Cardiologist Dr. Deepak Bhatt of Brigham and Women’s Hospital, was one of those independent commentators. He told CBS:
“Someone who is young and healthy and takes an NSAID for a sprained ankle, the risk of heart attack is already very low so it raises the risk from very low to very low … on the flip side, an 80-year-old who has high blood pressure, who’s had bypass surgery, for that patient, the risk could be substantial.”
What the study does suggest is that the risk of heart attack associated with using NSAIDS — although quite small — increased with increasing dosages, and was most pronounced during the first month of taking the medications.
Because the headlines generated by this study varied so wildly in both accuracy and level of hype, it’s likely doctors will be bombarded with questions about NSAIDs. So I turned to Dr. Adam Cifu who is an internist at the University of Chicago with a special interest in evidence-based medicine. What advice would he have for patients who might be concerned about the relationship between NSAIDs and heart disease?
“We have known that using NSAIDs slightly increases the risk for cardiovascular events (mainly heart attacks). This is probably true in all patients, but really not important for people without a history of heart disease. In people with heart disease the increased risk is still small, but high enough to try to limit the exposure to these meds, and only use them at low dosages and for short periods of time. These drugs also seem to reduce the beneficial effect of aspirin. So people with cardiovascular disease, who take aspirin, should keep taking their aspirin and try to take their aspirin a couple of hours before the NSAID.”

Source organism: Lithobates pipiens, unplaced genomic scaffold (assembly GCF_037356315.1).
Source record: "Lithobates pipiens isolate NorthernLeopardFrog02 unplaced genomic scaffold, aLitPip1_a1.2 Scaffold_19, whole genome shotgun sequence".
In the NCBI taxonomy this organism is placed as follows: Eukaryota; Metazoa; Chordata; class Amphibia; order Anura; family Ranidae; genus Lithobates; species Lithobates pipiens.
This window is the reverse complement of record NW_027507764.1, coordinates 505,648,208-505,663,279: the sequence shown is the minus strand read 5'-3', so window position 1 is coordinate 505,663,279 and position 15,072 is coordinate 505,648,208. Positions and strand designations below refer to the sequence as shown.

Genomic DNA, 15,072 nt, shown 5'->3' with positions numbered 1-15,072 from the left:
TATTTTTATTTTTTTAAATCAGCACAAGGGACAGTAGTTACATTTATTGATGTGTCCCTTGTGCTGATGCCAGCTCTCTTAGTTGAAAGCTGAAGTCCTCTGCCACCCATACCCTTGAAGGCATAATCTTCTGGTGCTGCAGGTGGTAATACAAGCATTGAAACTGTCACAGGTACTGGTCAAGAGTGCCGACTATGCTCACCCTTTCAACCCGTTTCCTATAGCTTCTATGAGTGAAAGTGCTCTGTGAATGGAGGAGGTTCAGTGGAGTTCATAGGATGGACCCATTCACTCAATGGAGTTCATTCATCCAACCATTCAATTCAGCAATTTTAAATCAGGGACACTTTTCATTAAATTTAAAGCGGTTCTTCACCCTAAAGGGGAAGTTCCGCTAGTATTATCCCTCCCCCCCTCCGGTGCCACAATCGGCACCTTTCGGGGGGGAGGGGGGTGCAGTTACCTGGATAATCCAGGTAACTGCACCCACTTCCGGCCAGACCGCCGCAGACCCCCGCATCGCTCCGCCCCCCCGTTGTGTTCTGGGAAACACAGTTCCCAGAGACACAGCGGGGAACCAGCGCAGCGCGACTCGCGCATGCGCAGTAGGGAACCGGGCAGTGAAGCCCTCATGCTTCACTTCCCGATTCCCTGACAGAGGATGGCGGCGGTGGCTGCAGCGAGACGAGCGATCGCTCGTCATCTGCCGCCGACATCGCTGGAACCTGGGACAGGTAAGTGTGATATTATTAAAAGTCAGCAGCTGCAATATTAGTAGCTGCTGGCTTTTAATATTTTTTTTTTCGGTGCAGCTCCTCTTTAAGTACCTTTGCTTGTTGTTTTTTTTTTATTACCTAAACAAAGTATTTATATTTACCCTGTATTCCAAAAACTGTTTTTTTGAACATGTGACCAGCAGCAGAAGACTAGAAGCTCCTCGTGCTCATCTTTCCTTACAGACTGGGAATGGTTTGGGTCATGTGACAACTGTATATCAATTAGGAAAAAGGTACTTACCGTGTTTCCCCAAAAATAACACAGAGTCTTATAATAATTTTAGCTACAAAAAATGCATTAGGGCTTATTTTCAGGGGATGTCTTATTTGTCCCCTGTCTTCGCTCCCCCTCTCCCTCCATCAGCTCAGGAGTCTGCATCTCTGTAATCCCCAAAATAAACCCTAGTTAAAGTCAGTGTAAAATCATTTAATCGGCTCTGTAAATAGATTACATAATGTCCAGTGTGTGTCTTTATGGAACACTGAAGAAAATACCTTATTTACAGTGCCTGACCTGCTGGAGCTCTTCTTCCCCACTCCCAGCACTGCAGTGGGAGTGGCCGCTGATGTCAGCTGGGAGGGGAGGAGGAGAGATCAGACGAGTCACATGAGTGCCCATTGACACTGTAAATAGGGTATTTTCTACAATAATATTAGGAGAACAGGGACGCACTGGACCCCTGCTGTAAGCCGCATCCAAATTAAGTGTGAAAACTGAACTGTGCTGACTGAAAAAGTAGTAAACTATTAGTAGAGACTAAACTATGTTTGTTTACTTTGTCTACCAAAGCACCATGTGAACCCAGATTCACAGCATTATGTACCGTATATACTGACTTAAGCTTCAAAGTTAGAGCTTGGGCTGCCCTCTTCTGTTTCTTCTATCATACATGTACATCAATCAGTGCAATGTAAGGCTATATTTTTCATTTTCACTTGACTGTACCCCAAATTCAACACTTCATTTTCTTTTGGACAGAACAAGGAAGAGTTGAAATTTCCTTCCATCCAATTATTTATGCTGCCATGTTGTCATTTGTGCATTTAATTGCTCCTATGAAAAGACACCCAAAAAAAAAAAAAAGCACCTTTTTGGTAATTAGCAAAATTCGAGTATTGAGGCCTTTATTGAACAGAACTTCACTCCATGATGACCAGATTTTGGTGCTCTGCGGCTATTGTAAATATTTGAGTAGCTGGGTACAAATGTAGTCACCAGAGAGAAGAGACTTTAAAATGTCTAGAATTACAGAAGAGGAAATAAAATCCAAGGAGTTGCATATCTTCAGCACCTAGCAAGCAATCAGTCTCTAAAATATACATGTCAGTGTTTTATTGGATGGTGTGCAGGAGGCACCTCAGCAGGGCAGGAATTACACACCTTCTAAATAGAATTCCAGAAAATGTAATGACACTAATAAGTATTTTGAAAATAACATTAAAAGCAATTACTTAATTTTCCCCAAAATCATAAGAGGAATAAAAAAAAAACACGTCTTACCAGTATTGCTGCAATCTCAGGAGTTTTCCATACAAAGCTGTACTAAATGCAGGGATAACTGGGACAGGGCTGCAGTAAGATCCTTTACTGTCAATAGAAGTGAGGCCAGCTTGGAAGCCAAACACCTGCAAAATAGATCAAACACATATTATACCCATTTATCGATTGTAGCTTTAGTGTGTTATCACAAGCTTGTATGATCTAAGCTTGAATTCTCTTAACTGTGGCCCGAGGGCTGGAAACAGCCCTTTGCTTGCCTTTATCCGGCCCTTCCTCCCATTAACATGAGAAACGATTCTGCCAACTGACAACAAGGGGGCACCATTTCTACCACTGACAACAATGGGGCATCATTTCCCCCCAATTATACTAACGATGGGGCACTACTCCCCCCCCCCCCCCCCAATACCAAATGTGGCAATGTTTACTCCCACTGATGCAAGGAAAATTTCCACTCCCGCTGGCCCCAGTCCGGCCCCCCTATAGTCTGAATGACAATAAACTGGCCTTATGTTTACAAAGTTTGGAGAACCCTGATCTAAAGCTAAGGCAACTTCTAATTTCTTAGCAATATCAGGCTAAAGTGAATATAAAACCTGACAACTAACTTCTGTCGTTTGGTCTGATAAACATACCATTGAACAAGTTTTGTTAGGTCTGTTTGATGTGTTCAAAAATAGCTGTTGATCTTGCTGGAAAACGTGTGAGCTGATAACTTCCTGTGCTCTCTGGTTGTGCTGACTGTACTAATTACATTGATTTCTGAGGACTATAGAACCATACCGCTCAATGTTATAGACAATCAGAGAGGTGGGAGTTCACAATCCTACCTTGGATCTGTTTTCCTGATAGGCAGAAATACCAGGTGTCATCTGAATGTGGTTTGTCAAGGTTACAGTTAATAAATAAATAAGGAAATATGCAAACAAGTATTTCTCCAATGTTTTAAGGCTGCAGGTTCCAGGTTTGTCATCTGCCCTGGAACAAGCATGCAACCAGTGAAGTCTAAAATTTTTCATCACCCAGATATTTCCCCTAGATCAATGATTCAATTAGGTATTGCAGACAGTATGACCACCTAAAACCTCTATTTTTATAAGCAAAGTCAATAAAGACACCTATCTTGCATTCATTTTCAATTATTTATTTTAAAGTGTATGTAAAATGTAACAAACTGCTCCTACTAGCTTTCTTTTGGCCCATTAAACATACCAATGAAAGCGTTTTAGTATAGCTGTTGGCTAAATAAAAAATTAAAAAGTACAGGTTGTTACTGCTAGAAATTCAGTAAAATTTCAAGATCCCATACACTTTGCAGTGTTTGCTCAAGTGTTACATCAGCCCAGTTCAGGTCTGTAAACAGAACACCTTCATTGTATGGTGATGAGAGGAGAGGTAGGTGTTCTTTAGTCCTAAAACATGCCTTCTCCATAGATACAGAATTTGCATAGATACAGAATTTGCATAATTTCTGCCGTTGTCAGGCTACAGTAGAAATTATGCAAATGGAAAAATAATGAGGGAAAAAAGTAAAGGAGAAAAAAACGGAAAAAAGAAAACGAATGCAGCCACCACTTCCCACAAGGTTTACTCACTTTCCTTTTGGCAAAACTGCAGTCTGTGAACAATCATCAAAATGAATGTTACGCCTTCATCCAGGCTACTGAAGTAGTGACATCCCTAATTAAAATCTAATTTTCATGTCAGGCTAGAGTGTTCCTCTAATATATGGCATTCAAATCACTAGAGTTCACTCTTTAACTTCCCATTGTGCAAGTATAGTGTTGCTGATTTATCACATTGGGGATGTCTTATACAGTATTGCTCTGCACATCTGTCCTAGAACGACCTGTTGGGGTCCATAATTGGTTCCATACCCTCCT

Maybe the headline should have been this: “BMJ study regarding painkillers and heart disease adds little new information.” But who would click on that?
[UPDATE: May 16, 2017]
We have some sharp readers — like Dr. Mirjam Jenny, a research scientist at the Max Planck Institute for Human Development in Berlin — who brought our attention to this:
Seems several people were confused, as we were, by the lack of absolute risk numbers in the published BMJ paper. Likewise, it was hard to find the source for the authors’ subsequent reference in interviews and a news release to a mysterious (?absolute risk) number of “1 percent a year.”
Michael Freeman and Michael Blastland — both of the Winton Centre for Risk & Evidence Communication at the University of Cambridge — ask the following:
“Are they seriously saying that every year 1 in every 100 people who take NSAIDs will have a heart attack because of them? Or 1 percent of people who take them for a year?”
In not publishing the absolute risk numbers associated with this study, the BMJ has gone against it’s own policy. Even if they have a good reason for not doing so, it seems that with a study that generated as much global news coverage as this one did, they have an obligation to follow-up with a clarification.